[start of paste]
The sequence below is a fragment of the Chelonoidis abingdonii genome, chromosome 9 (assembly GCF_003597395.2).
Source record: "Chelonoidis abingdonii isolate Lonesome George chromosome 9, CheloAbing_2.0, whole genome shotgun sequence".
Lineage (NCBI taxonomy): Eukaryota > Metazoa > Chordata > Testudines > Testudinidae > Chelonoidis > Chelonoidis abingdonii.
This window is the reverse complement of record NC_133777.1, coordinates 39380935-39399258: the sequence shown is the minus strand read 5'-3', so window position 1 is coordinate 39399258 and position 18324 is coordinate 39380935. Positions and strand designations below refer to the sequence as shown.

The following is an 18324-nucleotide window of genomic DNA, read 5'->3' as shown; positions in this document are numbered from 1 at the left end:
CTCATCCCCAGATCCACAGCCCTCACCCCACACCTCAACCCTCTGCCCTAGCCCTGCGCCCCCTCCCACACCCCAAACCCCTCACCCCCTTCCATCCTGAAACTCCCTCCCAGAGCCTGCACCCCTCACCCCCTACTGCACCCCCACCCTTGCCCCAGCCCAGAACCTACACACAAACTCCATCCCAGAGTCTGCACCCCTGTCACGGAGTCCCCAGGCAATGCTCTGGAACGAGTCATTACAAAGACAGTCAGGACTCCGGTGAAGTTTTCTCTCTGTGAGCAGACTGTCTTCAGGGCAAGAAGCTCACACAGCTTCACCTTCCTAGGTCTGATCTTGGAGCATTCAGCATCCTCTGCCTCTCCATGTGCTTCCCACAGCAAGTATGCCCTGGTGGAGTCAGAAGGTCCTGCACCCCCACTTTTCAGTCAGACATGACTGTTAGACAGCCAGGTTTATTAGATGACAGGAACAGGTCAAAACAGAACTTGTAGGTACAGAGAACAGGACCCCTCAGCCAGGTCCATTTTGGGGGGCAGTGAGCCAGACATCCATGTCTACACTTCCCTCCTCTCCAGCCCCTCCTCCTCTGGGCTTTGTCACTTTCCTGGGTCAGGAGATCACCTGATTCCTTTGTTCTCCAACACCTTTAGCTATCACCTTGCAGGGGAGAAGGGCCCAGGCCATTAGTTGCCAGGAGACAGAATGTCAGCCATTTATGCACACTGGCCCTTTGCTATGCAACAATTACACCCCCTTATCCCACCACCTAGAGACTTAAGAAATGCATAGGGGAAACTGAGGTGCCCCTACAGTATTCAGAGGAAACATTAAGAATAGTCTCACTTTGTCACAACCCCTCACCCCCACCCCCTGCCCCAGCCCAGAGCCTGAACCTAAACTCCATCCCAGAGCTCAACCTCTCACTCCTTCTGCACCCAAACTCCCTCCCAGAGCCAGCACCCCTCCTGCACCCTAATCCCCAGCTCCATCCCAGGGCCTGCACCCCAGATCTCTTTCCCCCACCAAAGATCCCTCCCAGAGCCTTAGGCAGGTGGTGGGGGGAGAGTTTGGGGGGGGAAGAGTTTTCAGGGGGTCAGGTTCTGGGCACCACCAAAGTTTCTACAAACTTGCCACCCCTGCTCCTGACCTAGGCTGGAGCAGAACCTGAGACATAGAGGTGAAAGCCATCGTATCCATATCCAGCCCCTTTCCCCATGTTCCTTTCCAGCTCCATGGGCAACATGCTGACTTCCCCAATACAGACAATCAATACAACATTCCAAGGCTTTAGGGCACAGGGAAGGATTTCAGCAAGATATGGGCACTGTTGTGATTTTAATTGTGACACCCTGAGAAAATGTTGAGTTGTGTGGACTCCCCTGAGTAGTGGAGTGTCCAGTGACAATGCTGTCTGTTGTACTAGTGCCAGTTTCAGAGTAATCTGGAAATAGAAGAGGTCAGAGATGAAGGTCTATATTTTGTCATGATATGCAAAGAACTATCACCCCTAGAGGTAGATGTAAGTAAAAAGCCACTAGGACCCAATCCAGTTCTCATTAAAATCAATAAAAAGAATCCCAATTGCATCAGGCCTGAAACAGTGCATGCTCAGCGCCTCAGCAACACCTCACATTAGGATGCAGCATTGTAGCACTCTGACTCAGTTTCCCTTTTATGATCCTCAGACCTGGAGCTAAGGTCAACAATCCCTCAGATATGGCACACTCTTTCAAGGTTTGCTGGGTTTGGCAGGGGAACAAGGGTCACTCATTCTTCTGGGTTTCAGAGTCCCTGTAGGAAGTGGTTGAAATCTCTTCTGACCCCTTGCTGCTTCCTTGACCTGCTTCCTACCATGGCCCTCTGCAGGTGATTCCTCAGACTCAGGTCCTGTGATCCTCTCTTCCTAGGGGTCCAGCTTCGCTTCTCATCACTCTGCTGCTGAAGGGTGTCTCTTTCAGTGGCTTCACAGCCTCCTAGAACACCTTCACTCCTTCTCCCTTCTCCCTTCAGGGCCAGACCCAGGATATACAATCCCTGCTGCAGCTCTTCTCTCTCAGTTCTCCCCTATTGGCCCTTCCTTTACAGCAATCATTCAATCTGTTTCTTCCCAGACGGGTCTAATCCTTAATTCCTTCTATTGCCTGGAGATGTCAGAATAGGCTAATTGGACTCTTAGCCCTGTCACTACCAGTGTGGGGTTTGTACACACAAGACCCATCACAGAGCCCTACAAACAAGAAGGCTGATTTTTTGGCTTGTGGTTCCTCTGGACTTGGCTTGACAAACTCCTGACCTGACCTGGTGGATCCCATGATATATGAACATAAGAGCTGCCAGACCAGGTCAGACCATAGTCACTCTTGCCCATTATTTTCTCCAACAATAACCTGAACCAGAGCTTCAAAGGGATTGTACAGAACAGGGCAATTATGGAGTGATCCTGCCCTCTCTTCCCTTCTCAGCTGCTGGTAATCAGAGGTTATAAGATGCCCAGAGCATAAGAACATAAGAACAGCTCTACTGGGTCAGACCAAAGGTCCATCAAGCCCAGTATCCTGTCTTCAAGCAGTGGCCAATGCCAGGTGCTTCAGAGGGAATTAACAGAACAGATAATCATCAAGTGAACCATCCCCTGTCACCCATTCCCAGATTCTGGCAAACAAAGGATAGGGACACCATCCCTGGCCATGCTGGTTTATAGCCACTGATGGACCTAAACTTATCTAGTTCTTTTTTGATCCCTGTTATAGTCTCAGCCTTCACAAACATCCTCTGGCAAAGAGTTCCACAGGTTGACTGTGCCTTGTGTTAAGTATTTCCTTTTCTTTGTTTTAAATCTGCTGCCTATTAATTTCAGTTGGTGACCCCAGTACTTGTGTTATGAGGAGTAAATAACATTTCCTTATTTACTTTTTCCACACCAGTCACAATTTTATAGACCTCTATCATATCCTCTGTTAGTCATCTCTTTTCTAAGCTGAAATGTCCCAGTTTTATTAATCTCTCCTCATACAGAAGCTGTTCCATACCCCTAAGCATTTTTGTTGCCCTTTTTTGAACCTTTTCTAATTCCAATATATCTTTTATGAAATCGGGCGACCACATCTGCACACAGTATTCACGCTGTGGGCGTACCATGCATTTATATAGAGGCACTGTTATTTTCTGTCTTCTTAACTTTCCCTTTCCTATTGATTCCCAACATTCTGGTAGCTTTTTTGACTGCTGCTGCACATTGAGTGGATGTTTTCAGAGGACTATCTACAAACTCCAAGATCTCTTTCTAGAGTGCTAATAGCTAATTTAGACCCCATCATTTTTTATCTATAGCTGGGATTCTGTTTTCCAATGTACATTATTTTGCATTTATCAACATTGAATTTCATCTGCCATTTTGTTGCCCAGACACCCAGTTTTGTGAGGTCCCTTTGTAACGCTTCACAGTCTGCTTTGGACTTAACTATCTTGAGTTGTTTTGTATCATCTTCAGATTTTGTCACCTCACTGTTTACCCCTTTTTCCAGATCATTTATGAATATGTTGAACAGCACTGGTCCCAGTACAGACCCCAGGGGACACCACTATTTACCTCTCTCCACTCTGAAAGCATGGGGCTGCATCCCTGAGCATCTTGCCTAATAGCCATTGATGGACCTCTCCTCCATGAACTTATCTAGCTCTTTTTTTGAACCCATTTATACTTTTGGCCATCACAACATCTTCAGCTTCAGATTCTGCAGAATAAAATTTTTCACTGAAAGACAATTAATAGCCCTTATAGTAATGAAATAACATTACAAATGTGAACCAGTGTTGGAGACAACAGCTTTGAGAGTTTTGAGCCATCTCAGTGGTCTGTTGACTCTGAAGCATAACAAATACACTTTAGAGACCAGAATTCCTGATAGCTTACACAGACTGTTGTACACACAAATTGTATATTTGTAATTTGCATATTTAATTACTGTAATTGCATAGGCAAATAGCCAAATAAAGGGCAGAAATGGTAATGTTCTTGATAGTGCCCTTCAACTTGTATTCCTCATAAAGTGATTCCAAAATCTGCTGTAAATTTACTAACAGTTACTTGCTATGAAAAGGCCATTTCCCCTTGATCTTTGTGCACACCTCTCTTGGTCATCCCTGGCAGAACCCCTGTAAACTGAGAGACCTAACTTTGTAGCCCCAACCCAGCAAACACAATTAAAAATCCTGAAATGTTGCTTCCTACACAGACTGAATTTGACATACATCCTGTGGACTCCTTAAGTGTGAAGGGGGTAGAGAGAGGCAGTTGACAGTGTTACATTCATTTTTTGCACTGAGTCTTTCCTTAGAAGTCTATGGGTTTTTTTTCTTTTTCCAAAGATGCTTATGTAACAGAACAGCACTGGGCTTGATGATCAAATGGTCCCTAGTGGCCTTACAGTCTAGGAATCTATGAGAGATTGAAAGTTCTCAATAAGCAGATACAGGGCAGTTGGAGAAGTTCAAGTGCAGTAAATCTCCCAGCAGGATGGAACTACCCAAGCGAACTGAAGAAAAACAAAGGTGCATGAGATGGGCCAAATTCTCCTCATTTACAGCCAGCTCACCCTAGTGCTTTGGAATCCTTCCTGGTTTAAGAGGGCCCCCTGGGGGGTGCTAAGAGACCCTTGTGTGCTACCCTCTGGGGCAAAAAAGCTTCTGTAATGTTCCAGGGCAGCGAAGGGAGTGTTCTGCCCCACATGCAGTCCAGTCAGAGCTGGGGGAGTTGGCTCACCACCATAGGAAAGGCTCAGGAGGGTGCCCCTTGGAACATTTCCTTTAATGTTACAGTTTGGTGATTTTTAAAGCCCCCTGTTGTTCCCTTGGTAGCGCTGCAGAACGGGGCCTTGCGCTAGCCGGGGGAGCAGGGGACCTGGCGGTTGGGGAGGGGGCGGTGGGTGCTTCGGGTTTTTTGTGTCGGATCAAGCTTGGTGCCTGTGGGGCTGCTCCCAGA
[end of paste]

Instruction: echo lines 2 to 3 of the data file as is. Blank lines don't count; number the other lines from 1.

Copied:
Source record: "Chelonoidis abingdonii isolate Lonesome George chromosome 9, CheloAbing_2.0, whole genome shotgun sequence".
Lineage (NCBI taxonomy): Eukaryota > Metazoa > Chordata > Testudines > Testudinidae > Chelonoidis > Chelonoidis abingdonii.